Market woes hit SBI students

School of Business and Industry faculty said bankruptcy and bailouts on Wall Street may affect SBI students if they are not prepared for risks and competition in the marketplace

Charles Evans, associate dean of SBI, said the recent collapse of Lehman Brothers, an investment bank, and the bailout of mortgage companies, Fannie Mae and Freddie Mac, by the U.S. government, have some students worried about their future on Wall Street. A tough economy brings even tougher decisions that SBI students at FAMU will be forced to face.

According to Evans, there are 360 graduating seniors in the four year business program, 141 students in their fifth-year of the professional Master’s of Business Administration program and 18 graduating students in the two-year MBA program.

Evans said students with a concentration in finance risk being affected by the closing of investment banks. But students must understand the market is “cyclic in nature.”

“There are good times and bad times,” he said. “There is a segment of the investment side that is not doing well.  It will change and go back up.”

Evans also said SBI is lucky to have strong relationships with mortgage and investment firms that provide students with internships.

With more than 40 students on Wall Street this summer, Keenan Williams, 21, a senior finance student from Philadelphia, said that some of his friends were hired for full-time positions in different sectors.

“A number of interns in SBI who were on Wall Street got full-time positions they didn’t apply for,” Williams said. “They worked in sales, research, equity, fixed income and now work in operations.”

With a lack of job security branching from ongoing buyouts, layoffs and bankruptcies, Williams said he and other seniors are preparing for the market the right way.

“Seniors who have offers and who are in the study stage are in a study grind,” he said. “Wall Street will chew you up and spit you out. A layoff your first year cannot get you another job anywhere.”

Investment companies like Goldman Sachs and JP Morgan are in a “layoff cycle” and some interns witnessed their boss get laid off, he said. Students are staying in touch with previous employers and other students on Wall Street to avoid permanent job displacement.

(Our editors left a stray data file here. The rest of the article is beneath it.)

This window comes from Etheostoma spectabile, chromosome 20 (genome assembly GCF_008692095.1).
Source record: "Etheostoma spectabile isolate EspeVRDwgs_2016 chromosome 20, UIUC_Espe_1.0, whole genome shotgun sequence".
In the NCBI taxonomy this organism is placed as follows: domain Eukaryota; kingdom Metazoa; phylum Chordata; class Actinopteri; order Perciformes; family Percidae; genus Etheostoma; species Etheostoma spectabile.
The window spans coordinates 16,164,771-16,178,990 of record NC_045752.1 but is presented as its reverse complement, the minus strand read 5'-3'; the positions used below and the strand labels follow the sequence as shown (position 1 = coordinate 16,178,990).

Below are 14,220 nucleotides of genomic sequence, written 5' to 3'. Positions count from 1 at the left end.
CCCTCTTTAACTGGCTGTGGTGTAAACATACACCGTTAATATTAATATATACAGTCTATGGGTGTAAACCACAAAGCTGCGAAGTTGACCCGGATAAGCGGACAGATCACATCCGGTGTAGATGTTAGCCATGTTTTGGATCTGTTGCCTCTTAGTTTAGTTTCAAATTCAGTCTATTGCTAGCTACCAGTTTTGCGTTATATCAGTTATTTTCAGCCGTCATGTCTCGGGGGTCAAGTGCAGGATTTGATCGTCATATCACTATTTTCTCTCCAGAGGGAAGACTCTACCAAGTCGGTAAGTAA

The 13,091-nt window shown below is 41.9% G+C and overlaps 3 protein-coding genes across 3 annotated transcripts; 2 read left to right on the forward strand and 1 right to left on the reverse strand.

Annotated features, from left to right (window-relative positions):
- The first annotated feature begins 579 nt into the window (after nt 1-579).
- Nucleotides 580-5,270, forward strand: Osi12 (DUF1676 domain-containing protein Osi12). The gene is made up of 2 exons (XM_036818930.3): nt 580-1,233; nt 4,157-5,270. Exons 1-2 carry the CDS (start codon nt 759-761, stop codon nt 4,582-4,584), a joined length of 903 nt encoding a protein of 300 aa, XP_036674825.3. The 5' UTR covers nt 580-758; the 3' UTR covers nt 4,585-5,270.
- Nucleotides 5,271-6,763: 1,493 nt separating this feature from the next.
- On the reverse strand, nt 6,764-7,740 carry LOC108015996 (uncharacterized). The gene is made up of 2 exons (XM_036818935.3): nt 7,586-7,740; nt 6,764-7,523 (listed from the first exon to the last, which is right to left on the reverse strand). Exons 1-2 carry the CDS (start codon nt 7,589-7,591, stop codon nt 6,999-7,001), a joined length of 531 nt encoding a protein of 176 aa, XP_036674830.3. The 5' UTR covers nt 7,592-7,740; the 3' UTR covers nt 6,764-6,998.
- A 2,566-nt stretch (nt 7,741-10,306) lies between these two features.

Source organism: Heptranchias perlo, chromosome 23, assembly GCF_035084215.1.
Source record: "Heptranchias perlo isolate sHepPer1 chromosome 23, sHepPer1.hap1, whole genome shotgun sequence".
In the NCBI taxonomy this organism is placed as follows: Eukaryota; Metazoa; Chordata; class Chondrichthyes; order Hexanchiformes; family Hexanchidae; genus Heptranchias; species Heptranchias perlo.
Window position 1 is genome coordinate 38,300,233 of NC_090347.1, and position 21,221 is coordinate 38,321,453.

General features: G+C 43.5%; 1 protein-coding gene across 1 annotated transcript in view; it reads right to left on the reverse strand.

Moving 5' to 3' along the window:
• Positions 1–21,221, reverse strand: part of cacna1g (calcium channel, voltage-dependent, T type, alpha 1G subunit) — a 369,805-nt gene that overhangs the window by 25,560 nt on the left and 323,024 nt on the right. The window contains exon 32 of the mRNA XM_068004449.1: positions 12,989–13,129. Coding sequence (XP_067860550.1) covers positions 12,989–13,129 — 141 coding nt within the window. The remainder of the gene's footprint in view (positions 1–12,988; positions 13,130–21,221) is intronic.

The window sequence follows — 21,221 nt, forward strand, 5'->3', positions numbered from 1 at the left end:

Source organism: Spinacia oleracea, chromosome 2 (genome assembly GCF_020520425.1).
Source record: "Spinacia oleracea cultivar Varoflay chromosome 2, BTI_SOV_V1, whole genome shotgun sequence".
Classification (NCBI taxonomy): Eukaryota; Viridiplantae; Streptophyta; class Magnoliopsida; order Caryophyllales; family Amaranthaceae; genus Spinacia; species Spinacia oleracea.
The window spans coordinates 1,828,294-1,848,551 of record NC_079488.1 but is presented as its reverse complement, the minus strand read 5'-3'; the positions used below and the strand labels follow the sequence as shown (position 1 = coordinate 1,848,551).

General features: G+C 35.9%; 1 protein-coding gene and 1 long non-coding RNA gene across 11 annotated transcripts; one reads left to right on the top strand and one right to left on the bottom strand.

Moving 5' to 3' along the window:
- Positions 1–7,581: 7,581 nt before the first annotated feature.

“The only thing to shield us is to keep in contact with people to get hired somewhere else,” Williams said.  

Alex Moore, associate dean of administration for SBI, admits the economy is having trouble with company failures, liquidity issues and high-energy costs, but students should realize that the economy will “recover.”

“Students need to be mindful and informed always about the current state of our economy,” Moore said. “The U.S. economy and Wall Street will recover, we are the strongest economy still in the world.”

Moore recommends that students change any short-term career goals with a realistic outlook on the economy.  

“Recognize that you have the advantage of being young, gifted, and special,” Moore said. “Add flexibility and the capacity to make short term adjustment in order to achieve long term goals.”

Despite troubles in the marketplace, students should still take advantage of the relationship SBI has with Wall Street companies, said Karl Lawrence, a former finance professor.

“Students are quite fortunate that many of the Wall Street firms that recruit at the university…have been minimally affected by the recent turbulence within the financial sector,” Lawrence said.

Even though layoffs are a concern for some students, Lawrence advises SBI students to still reach out to companies on Wall Street for employment.

“The market always values talent, those students who are able to distinguish themselves can still expect to receive job offers from Wall Street firms,” he said.

As a result of the market crisis, students should expect to prepare for careers as wealth advisors, quantitative researchers and portfolio risk management professionals.